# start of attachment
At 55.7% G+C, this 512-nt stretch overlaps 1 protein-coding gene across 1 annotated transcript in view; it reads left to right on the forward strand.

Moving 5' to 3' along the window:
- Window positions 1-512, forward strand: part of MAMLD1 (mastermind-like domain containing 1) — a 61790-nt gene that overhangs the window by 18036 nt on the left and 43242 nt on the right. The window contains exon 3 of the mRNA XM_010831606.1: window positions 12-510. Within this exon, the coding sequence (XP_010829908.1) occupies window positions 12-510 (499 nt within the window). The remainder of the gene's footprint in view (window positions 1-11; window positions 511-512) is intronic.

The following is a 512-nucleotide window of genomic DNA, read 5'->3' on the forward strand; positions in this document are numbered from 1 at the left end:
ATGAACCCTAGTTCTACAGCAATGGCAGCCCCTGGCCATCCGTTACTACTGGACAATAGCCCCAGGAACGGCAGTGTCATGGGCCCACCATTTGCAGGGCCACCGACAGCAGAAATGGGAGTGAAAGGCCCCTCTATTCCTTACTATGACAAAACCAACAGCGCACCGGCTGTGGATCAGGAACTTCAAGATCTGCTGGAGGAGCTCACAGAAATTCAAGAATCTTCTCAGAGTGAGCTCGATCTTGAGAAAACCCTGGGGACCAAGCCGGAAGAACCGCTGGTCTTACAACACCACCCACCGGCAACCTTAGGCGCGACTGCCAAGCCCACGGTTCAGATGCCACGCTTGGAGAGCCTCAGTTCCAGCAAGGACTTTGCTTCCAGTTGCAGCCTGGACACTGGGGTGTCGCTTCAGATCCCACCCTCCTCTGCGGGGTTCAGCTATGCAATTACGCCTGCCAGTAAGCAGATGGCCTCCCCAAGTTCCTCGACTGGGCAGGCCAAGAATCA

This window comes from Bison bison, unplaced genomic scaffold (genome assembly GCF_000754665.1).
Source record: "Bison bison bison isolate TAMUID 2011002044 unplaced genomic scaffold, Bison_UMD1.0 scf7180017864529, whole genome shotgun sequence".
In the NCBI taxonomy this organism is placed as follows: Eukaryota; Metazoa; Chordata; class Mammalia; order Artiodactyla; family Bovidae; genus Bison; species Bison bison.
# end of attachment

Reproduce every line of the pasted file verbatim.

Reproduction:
At 55.7% G+C, this 512-nt stretch overlaps 1 protein-coding gene across 1 annotated transcript in view; it reads left to right on the forward strand.

Moving 5' to 3' along the window:
- Window positions 1-512, forward strand: part of MAMLD1 (mastermind-like domain containing 1) — a 61790-nt gene that overhangs the window by 18036 nt on the left and 43242 nt on the right. The window contains exon 3 of the mRNA XM_010831606.1: window positions 12-510. Within this exon, the coding sequence (XP_010829908.1) occupies window positions 12-510 (499 nt within the window). The remainder of the gene's footprint in view (window positions 1-11; window positions 511-512) is intronic.

The following is a 512-nucleotide window of genomic DNA, read 5'->3' on the forward strand; positions in this document are numbered from 1 at the left end:
ATGAACCCTAGTTCTACAGCAATGGCAGCCCCTGGCCATCCGTTACTACTGGACAATAGCCCCAGGAACGGCAGTGTCATGGGCCCACCATTTGCAGGGCCACCGACAGCAGAAATGGGAGTGAAAGGCCCCTCTATTCCTTACTATGACAAAACCAACAGCGCACCGGCTGTGGATCAGGAACTTCAAGATCTGCTGGAGGAGCTCACAGAAATTCAAGAATCTTCTCAGAGTGAGCTCGATCTTGAGAAAACCCTGGGGACCAAGCCGGAAGAACCGCTGGTCTTACAACACCACCCACCGGCAACCTTAGGCGCGACTGCCAAGCCCACGGTTCAGATGCCACGCTTGGAGAGCCTCAGTTCCAGCAAGGACTTTGCTTCCAGTTGCAGCCTGGACACTGGGGTGTCGCTTCAGATCCCACCCTCCTCTGCGGGGTTCAGCTATGCAATTACGCCTGCCAGTAAGCAGATGGCCTCCCCAAGTTCCTCGACTGGGCAGGCCAAGAATCA

This window comes from Bison bison, unplaced genomic scaffold (genome assembly GCF_000754665.1).
Source record: "Bison bison bison isolate TAMUID 2011002044 unplaced genomic scaffold, Bison_UMD1.0 scf7180017864529, whole genome shotgun sequence".
In the NCBI taxonomy this organism is placed as follows: Eukaryota; Metazoa; Chordata; class Mammalia; order Artiodactyla; family Bovidae; genus Bison; species Bison bison.